No state has shown a foolproof plan for getting people to return to work — whether the attempt has involved financial incentives to return or pulling supplemental financial payments for those out of work.
Gov. Phil Murphy is hoping the Return & Earn program the state introduced Monday can change that.
The program provides $500 for workers — and up to $10,000 in wage subsidies to employers to help cover retraining costs.
For Murphy, combining a financial incentive with a workforce development component is something that differentiates the New Jersey plan from other efforts.
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“We think cash on the barrel alone is interesting, but it’s even more interesting when you put a workforce development and upskill component to it,” he said Monday.
Facilitated by the business support unit at the New Jersey Department of Labor & Workforce Development, employers can take advantage of New Jersey’s existing on-the-job training infrastructure to provide wage reimbursement support to New Jersey employers that hire eligible applicants with identifiable skills gaps.
Employers will then be reimbursed for 50% of the wages paid for regular hours worked during the contracted employer-provided training period.
Employers can receive the wage subsidy for up to 6 months, up to the cap of $10,000 per Return & Earn employee, and are limited to a total Return & Earn subsidy across all employees of $40,000.
NJDOL is currently working on the execution of this program, including developing a streamlined online application process. The general process and eligibility criteria are as follows:
- NJDOL will work with employers to identify prospective candidates for available positions;
- The employer will provide substantive On-the-Job Training at its location or, depending on circumstances, utilize approved virtual training, that results in skill badges or industry-recognized credentials;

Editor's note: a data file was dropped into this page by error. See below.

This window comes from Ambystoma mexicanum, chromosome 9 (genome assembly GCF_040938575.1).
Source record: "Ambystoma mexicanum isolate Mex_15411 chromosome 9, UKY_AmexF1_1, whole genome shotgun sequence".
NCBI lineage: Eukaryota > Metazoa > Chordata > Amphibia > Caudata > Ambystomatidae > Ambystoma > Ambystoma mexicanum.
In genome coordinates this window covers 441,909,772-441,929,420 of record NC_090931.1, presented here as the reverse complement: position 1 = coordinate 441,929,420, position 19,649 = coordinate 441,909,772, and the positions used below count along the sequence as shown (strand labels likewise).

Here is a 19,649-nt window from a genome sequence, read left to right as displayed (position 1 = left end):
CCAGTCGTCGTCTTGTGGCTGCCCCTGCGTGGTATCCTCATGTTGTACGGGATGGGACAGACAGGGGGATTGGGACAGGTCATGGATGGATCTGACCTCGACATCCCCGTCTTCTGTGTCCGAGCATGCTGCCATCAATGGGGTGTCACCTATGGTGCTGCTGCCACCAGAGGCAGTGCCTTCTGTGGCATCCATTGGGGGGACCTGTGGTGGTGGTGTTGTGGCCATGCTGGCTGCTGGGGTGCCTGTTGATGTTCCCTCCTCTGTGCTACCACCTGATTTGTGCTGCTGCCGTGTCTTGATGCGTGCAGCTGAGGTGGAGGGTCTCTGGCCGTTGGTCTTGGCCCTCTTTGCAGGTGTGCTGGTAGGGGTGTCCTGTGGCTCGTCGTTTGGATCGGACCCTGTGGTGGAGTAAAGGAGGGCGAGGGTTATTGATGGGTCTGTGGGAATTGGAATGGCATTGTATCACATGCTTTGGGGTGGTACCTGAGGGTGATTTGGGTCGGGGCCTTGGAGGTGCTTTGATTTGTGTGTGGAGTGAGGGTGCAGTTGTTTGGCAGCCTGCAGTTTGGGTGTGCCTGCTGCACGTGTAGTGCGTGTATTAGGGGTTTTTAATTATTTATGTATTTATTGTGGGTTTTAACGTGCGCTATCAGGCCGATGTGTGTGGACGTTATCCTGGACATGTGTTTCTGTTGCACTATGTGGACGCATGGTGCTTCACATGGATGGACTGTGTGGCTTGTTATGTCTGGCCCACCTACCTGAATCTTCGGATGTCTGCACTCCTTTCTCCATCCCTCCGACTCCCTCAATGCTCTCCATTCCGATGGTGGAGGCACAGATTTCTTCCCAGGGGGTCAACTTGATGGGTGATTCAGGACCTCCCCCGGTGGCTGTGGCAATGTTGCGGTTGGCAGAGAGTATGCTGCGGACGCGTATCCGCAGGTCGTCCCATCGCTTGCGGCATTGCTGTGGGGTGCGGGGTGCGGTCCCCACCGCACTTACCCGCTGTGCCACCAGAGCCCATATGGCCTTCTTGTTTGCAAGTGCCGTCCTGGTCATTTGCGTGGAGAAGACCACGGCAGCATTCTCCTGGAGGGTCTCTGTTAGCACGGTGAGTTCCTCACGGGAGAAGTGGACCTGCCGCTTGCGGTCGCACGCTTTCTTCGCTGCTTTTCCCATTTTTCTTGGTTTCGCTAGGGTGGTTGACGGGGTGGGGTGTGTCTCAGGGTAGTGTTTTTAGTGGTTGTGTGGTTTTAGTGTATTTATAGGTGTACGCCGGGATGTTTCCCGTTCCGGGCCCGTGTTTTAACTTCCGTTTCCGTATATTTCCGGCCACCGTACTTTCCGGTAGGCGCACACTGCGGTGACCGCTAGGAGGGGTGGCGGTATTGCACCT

- Eligible applicants are private and not-for-profit employers with up to 100 full-time employees;
- Candidates must be New Jersey residents working full-time (minimum 32 hours per week);
- Seasonal, part-time, commission-based or 1099 positions are not eligible.
Murphy gave an example of how he hopes the program will work, saying someone making $12 an hour would be able to train for a job that pays much more.
“This is hopefully some way to accelerate that process — and get those matches made between the openings of the folks who are either unemployed or want to upskill themselves to a different and better job,” he said.
Murphy said the jobs are out there — it’s just a matter of making a match.
“I haven’t been in a restaurant, a bar, a small business, literally not one where folks said they couldn’t hire the folks they want to hire,” he said. “And, at the same time, you’ve got a lot of folks over here, who may be looking for work, may have made a life decision, there’s a whole combination of reasons why you’ve got this mismatch.”
Murphy said the program would start as a pilot, using $10 million in funds that the state received from the American Rescue Plan.
“We’re pretty excited about it,” he said. “We’re going to put $10 million into it and get it off the ground and see what the uptake is — and if it is as significant as we anticipated, maybe we’ll find ways to amp that up.”